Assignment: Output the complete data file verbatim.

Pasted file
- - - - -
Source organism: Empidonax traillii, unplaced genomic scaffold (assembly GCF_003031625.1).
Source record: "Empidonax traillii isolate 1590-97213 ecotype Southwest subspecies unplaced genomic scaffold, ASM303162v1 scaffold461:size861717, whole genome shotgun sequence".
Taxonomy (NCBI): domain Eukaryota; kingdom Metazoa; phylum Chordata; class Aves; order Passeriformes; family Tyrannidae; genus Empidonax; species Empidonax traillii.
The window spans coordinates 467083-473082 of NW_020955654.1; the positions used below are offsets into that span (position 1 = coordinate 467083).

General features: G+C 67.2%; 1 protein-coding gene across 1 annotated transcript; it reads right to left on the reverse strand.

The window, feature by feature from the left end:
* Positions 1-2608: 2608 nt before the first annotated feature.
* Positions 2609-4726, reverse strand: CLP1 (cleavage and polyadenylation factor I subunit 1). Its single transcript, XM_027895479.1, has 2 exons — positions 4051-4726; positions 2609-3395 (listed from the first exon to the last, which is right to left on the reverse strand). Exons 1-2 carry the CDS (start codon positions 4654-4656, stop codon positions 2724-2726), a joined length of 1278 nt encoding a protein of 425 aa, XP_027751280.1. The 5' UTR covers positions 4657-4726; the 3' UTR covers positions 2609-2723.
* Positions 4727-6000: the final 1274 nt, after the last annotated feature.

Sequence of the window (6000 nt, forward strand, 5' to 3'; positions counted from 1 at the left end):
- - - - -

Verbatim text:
Source organism: Empidonax traillii, unplaced genomic scaffold (assembly GCF_003031625.1).
Source record: "Empidonax traillii isolate 1590-97213 ecotype Southwest subspecies unplaced genomic scaffold, ASM303162v1 scaffold461:size861717, whole genome shotgun sequence".
Taxonomy (NCBI): domain Eukaryota; kingdom Metazoa; phylum Chordata; class Aves; order Passeriformes; family Tyrannidae; genus Empidonax; species Empidonax traillii.
The window spans coordinates 467083-473082 of NW_020955654.1; the positions used below are offsets into that span (position 1 = coordinate 467083).

General features: G+C 67.2%; 1 protein-coding gene across 1 annotated transcript; it reads right to left on the reverse strand.

The window, feature by feature from the left end:
* Positions 1-2608: 2608 nt before the first annotated feature.
* Positions 2609-4726, reverse strand: CLP1 (cleavage and polyadenylation factor I subunit 1). Its single transcript, XM_027895479.1, has 2 exons — positions 4051-4726; positions 2609-3395 (listed from the first exon to the last, which is right to left on the reverse strand). Exons 1-2 carry the CDS (start codon positions 4654-4656, stop codon positions 2724-2726), a joined length of 1278 nt encoding a protein of 425 aa, XP_027751280.1. The 5' UTR covers positions 4657-4726; the 3' UTR covers positions 2609-2723.
* Positions 4727-6000: the final 1274 nt, after the last annotated feature.

Sequence of the window (6000 nt, forward strand, 5' to 3'; positions counted from 1 at the left end):